43. Under section 120 of the CJA 2003, if a statement is admitted, it will only go to the consistency of the witness, not to the truth of its contents. A previous consistent statement made by a witness called to give oral evidence will be admissible in one of three ways:
44. Under section 123 of the CJA 2003, a statement will not be admissible as evidence under sections 116, 117, 119 or 120 if it was made by a person who did not have the required capability at the time when he or she made the statement. ‘The required capability’ means that the witness should be capable of understanding questions put to him about the matters stated and giving answers to those questions that can be understood.
45. Under section 124 of the CJA 2003, if, in criminal proceedings, a written statement is admitted as evidence and the statement maker does not give oral evidence, then:
46. The maker of the statement for these purposes and for the purposes of section 117 is each person who supplied or received the information, or created or received the document. If evidence is admitted under section 124, and an allegation is subsequently made against the maker of the statement, the court may permit the party to lead additional evidence of such description as may be specified by the court for the purpose of meeting the allegation.
47. Under section 125 CJA 2003, in a Crown Court trial, if the court is satisfied – following the close of the case for the prosecution – that the case against the defendant is based either wholly or partly on a statement not made in oral evidence in the proceedings and the evidence in the statement is so unconvincing that, considering its importance to the case against the defendant, his or her conviction of the offence would be unsafe, the court must either direct the jury to acquit the defendant of the offence or – if it considers that there ought to be a retrial – the court must discharge the jury.
48. Section 126 CJA 2003 sets out the court’s general discretion to exclude evidence. Under this provision, the court may refuse to admit a written statement as evidence if the statement was made otherwise than in oral evidence. The court will need to be satisfied that the case for excluding the statement (taking account of the danger that to admit it would result in an undue waste of time) substantially outweighs the case for admitting it, whilst considering the value of the evidence. This does not restrict the court’s general powers to exclude evidence, either under section 78 of the Police and Criminal Evidence Act 1984 (exclusion of unfair evidence) or generally at common law (see Collecting witness evidence – Admissibility of confessions).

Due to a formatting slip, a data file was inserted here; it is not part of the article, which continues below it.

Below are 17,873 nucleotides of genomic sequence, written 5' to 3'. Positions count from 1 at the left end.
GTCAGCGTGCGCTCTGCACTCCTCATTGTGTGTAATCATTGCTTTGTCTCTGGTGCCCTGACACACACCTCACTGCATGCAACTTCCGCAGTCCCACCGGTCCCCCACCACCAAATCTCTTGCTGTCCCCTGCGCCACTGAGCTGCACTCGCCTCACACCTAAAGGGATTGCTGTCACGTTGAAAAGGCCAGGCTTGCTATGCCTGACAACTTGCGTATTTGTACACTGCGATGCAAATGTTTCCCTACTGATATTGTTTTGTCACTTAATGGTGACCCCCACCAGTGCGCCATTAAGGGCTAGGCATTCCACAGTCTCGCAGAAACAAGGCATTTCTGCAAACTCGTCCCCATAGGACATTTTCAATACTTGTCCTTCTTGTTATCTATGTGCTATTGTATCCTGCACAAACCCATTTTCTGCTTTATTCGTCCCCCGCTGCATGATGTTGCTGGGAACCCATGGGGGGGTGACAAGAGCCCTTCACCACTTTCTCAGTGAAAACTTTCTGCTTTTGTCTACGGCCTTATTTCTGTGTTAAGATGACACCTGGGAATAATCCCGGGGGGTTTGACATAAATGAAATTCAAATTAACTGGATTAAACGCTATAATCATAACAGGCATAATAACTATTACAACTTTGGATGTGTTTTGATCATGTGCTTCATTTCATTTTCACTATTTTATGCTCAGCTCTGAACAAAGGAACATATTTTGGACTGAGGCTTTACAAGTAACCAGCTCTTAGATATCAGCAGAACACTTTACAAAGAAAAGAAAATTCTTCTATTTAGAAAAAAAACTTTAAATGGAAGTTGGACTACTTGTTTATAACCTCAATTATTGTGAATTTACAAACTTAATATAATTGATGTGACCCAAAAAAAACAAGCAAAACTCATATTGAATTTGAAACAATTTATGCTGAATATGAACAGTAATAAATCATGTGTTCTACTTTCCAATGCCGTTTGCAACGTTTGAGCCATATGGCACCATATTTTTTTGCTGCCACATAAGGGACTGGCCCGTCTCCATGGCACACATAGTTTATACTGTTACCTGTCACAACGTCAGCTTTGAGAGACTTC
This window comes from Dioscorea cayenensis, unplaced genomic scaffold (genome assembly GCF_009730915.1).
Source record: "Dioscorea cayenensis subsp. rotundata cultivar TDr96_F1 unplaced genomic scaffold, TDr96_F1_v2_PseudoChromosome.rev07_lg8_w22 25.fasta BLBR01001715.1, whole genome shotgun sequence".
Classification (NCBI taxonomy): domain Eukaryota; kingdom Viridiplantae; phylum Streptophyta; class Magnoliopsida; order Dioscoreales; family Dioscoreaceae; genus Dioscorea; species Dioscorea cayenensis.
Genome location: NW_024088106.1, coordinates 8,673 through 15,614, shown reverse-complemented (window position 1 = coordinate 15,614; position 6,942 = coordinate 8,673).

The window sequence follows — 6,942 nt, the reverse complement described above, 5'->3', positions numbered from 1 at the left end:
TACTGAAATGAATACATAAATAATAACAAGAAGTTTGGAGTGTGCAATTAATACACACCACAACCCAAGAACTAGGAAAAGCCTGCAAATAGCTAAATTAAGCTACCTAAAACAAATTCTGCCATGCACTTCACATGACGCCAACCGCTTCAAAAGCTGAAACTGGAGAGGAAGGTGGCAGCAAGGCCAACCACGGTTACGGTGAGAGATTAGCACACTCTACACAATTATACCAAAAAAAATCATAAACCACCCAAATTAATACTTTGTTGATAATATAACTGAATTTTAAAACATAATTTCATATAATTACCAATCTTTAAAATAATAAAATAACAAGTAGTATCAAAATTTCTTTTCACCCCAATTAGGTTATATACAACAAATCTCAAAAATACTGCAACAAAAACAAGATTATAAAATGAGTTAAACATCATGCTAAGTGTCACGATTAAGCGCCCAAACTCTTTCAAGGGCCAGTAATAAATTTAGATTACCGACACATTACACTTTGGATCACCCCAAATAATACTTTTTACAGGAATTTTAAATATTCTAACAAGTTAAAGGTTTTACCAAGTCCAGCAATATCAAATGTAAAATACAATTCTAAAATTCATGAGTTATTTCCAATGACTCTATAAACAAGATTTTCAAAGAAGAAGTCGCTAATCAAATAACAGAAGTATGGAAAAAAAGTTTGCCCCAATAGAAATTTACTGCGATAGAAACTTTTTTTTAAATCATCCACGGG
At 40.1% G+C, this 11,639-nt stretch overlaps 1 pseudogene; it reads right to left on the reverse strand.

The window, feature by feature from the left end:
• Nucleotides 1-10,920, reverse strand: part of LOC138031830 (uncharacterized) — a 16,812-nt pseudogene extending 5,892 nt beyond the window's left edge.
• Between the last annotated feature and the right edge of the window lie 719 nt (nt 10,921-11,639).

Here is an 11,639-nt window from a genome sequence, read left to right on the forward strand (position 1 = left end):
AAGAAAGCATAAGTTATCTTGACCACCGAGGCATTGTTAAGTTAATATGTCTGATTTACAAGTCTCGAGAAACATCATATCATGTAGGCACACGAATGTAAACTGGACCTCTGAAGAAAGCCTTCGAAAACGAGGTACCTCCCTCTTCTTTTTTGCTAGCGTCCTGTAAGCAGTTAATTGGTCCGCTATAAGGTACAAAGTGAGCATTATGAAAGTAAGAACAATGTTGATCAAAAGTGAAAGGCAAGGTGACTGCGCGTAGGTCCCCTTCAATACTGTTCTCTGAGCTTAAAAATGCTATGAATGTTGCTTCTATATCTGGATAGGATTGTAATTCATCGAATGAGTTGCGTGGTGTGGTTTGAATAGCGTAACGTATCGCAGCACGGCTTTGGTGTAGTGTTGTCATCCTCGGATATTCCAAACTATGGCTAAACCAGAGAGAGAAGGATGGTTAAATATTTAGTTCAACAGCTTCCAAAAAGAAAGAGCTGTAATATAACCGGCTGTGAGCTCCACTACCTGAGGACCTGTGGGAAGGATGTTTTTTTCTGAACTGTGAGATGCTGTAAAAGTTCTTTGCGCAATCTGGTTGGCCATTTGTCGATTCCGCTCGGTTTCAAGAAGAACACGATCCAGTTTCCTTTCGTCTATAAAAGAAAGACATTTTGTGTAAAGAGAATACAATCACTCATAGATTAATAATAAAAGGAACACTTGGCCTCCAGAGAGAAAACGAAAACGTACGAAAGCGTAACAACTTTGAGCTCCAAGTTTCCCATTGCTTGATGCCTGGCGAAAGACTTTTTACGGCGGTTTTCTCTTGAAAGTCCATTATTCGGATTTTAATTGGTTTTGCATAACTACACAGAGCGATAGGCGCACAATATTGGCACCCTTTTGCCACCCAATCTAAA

49. Under section 121 of the CJA 2003, a hearsay statement is not admissible to prove the fact that an earlier hearsay statement was made unless:
50. For the purposes of this section, ‘hearsay statement’ means a statement, not made in oral evidence, that is relied on as evidence of a matter stated in it.
51. Section 131 CJA 2003 replaces paragraphs 1 and 1A of schedule 2 of the Criminal Appeal Act 1968. The section deals with evidence given at retrial and states that evidence that was given orally at the original trial must be given orally at the retrial unless all parties to the retrial agree otherwise or section 116 CJA 2003 applies or the witness is otherwise unavailable but the court decides it is in the interests of justice for the statement to be admitted.
52. A witness giving oral evidence in court may use a document to refresh his or her memory, provided that the document was made (or verified) by him at an earlier time, and provided:
53. Where a witness is giving oral evidence about matters to which he has already given a recorded oral account, and he states that the account represents his recollection of the matter at the time, and his recollection of the matter is likely to have been significantly better at the time of the previous account and a transcript of the recording has been made, then the witness may use the transcript to refresh his memory 19
54. For offences triable on indictment or for prescribed triable either way offences, the court can authorise the video recording of an interview with a witness to replace evidence in chief for that witness (see Physical Evidence in Court - Sound and Videotape Recording).